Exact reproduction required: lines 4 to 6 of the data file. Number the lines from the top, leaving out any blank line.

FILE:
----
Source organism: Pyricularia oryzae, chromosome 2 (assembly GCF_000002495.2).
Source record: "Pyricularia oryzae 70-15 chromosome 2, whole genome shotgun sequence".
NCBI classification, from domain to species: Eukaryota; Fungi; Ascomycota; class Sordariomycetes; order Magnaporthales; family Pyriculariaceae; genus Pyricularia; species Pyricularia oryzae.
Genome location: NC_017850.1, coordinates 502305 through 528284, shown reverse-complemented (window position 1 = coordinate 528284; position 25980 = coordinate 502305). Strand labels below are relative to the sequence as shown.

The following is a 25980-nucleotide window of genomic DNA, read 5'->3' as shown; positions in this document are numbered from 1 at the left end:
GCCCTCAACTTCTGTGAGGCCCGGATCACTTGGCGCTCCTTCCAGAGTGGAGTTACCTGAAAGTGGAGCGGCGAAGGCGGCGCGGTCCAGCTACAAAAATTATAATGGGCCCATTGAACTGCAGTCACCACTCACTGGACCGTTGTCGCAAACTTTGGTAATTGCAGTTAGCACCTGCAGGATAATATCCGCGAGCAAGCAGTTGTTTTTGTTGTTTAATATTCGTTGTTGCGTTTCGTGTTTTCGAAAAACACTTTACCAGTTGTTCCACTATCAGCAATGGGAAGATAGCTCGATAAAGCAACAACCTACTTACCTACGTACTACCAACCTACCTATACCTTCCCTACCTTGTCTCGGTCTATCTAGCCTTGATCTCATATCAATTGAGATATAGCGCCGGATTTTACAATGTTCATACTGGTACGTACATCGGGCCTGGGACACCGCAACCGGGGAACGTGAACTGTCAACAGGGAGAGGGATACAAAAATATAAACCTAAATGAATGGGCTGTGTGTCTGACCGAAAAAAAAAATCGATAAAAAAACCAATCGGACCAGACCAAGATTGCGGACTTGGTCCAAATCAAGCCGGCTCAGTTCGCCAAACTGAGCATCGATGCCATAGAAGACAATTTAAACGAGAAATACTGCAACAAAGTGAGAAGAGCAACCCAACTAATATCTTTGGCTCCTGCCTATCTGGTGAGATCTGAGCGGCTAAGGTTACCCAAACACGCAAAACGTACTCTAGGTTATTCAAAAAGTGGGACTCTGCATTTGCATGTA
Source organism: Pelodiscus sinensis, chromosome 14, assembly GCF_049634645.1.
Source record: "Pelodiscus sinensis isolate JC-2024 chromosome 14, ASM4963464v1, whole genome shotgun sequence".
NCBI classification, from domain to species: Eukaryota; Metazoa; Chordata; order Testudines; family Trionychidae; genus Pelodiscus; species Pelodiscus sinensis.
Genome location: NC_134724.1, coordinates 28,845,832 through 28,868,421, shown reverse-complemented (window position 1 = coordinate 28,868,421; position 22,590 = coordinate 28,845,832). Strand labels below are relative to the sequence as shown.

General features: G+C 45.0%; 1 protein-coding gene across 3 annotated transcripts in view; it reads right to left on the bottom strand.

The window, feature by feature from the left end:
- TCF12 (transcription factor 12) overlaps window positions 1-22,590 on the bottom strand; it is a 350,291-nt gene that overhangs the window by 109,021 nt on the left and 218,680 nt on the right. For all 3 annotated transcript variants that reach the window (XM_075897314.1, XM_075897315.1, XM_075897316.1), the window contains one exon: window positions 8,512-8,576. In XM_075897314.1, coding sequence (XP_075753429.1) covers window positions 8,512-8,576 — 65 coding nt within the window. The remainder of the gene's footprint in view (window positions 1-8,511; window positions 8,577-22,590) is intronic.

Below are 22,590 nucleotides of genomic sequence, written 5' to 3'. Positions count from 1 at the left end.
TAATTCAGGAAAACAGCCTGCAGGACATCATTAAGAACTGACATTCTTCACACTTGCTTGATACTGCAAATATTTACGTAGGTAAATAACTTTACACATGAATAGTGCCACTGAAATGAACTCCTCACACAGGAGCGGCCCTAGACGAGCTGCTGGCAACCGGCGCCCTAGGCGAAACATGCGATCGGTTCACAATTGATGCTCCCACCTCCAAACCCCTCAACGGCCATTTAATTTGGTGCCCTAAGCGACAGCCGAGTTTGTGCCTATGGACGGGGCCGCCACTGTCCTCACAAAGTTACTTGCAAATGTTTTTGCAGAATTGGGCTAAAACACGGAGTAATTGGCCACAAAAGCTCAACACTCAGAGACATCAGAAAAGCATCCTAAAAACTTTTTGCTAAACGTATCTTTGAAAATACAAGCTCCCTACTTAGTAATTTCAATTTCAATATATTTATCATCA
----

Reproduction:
Genome location: NC_017850.1, coordinates 502305 through 528284, shown reverse-complemented (window position 1 = coordinate 528284; position 25980 = coordinate 502305). Strand labels below are relative to the sequence as shown.

The following is a 25980-nucleotide window of genomic DNA, read 5'->3' as shown; positions in this document are numbered from 1 at the left end:
GCCCTCAACTTCTGTGAGGCCCGGATCACTTGGCGCTCCTTCCAGAGTGGAGTTACCTGAAAGTGGAGCGGCGAAGGCGGCGCGGTCCAGCTACAAAAATTATAATGGGCCCATTGAACTGCAGTCACCACTCACTGGACCGTTGTCGCAAACTTTGGTAATTGCAGTTAGCACCTGCAGGATAATATCCGCGAGCAAGCAGTTGTTTTTGTTGTTTAATATTCGTTGTTGCGTTTCGTGTTTTCGAAAAACACTTTACCAGTTGTTCCACTATCAGCAATGGGAAGATAGCTCGATAAAGCAACAACCTACTTACCTACGTACTACCAACCTACCTATACCTTCCCTACCTTGTCTCGGTCTATCTAGCCTTGATCTCATATCAATTGAGATATAGCGCCGGATTTTACAATGTTCATACTGGTACGTACATCGGGCCTGGGACACCGCAACCGGGGAACGTGAACTGTCAACAGGGAGAGGGATACAAAAATATAAACCTAAATGAATGGGCTGTGTGTCTGACCGAAAAAAAAAATCGATAAAAAAACCAATCGGACCAGACCAAGATTGCGGACTTGGTCCAAATCAAGCCGGCTCAGTTCGCCAAACTGAGCATCGATGCCATAGAAGACAATTTAAACGAGAAATACTGCAACAAAGTGAGAAGAGCAACCCAACTAATATCTTTGGCTCCTGCCTATCTGGTGAGATCTGAGCGGCTAAGGTTACCCAAACACGCAAAACGTACTCTAGGTTATTCAAAAAGTGGGACTCTGCATTTGCATGTA